Which countries export more agricultural products?
EU: world power in agricultural and food trade
This article is part of the special report Agricultural Trade
For every 100 euros traded between the EU and other countries, seven euros go to the account of the food industry. EURACTIV cooperation partner EFEAgro reports.
Seven out of 100 euros. This number may seem small, compared to the trading operations of the automotive or energy industries. Yet the agriculture and food sector is vital to the EU economy and, more importantly, the economic well-being of millions of families.
According to Eurostat, the EU statistical office, exports of agricultural products and food to third countries amounted to 123.2 billion euros in 2015, excluding fish and fishery products. The imports were at 114.1 billion euros. In agriculture, the EU thus had a trade surplus of nine billion euros.
Official statistics suggest that intra-EU trade remains an important pillar of the European food industry. Nevertheless, the trend is more towards developing third country markets.
Javier Sierra, Director of Food and Gastronomy at the Spanish Institute for Foreign Trade (ICEX) told Efeagro that the EU continues to be the world's leading food exporter. The USA was overtaken in 2013. The reason for this is the continued support that the EU has given the sector in the form of funding measures and budget increases. Quite apart from that, a large part of the success is also based on the "rigorous" production standards and binding quality controls for producers in the EU. The consolidated trade relations with China, which is already the second most important export destination, should not be neglected.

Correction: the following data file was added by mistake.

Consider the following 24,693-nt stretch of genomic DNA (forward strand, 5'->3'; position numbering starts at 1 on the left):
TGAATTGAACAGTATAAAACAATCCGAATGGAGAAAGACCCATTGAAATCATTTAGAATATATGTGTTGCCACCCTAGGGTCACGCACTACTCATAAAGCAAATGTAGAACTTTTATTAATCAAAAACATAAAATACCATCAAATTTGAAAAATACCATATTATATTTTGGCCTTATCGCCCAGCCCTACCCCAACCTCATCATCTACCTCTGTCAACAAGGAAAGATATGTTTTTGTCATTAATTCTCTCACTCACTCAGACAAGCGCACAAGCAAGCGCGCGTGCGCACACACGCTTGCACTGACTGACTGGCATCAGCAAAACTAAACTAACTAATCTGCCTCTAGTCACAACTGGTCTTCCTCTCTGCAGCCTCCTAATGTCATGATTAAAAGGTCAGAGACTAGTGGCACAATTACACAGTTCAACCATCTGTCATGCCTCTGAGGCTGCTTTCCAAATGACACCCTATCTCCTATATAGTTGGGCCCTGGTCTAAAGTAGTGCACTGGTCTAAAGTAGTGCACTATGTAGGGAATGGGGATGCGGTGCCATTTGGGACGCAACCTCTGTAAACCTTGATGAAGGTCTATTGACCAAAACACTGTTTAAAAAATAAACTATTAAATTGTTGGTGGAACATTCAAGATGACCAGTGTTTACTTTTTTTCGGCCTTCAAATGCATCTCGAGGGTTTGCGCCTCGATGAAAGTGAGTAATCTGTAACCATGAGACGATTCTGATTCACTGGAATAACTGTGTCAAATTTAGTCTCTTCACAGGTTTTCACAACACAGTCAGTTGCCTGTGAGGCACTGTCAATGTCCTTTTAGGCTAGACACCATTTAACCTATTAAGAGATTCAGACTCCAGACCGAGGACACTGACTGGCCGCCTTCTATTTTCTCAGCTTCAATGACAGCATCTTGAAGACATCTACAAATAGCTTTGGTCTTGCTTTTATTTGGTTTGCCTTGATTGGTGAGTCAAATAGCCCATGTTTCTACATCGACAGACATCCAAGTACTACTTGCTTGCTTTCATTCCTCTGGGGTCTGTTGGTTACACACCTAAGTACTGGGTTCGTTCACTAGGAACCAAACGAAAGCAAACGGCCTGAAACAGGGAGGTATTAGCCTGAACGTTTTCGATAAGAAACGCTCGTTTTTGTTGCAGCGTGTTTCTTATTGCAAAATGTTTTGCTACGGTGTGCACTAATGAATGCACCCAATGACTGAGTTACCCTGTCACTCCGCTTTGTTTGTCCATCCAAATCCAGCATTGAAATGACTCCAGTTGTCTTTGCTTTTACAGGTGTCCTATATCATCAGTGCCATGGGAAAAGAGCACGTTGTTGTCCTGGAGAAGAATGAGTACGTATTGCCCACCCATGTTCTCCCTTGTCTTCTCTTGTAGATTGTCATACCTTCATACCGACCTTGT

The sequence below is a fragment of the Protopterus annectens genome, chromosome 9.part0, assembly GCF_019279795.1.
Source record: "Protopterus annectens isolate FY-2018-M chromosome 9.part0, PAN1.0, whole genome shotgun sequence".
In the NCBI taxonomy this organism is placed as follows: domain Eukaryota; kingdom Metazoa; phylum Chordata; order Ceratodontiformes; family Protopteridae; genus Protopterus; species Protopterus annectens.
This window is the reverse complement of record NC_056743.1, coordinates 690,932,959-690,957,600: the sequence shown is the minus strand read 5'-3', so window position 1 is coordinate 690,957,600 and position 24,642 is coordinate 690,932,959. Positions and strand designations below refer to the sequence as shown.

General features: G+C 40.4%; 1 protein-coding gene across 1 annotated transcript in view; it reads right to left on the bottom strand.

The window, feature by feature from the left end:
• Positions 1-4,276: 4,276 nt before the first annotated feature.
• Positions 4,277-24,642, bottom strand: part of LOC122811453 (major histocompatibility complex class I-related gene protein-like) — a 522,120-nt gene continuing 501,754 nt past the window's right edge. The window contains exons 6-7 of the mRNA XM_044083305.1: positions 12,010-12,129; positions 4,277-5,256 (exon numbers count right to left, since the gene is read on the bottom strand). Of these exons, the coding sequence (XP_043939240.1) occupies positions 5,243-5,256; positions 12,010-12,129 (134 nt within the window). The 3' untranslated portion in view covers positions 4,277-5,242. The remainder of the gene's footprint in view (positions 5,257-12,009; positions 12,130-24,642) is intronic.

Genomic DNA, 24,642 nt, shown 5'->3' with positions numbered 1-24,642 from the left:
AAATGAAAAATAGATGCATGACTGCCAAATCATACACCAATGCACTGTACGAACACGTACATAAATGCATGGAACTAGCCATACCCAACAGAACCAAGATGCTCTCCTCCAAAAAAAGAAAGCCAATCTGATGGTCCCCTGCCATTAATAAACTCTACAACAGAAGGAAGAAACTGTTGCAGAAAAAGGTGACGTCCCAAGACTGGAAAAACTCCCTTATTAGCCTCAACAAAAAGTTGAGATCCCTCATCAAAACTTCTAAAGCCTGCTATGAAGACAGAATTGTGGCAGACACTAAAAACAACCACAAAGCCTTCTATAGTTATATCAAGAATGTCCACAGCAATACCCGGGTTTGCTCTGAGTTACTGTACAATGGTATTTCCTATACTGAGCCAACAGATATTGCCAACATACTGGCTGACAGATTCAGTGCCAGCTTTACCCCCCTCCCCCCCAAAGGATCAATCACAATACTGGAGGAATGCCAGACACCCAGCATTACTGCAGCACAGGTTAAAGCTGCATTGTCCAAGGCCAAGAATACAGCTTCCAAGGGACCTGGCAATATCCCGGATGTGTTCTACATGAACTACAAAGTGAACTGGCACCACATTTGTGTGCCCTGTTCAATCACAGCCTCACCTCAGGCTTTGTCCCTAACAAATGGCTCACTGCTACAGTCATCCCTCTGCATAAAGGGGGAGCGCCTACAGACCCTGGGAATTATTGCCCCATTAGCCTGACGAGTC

The EU's trade balance for agricultural products and food (excluding fish and fishery products) shows some interesting data, according to the International Trade Center (ITC). For example, the EU sells far more grain, flour, starch and dairy products than it imports. Of the already described trade surplus of nine billion euros, more than 8.5 billion can be traced back to milk, dairy products and eggs.
On the other side of the trade balance, the fruit and vegetable sector is running a deficit of 18.05 billion euros, followed by coffee and tea with a loss of around 8.07 billion euros. In these branches the EU is very dependent on the international market.
The surplus in cattle breeding, meat and offal (8.11 billion euros) and grain exports (4.06 billion euros) should also be emphasized. There is a deficit of $ 7.89 billion on seeds and oleaginous fruits (including soy).
Regardless of the trade balance, the highest amounts of money are moved through imports and exports (inside and outside the EU) in the following areas: meat, milk, dairy products, fruit, vegetables and grains. According to Eurostat, the import sums circulating within the EU in the fruit and vegetable sector are particularly eye-catching. Of the 64 billion euros in imports, 67 percent (42.88 billion dollars) come from transactions between the individual EU countries.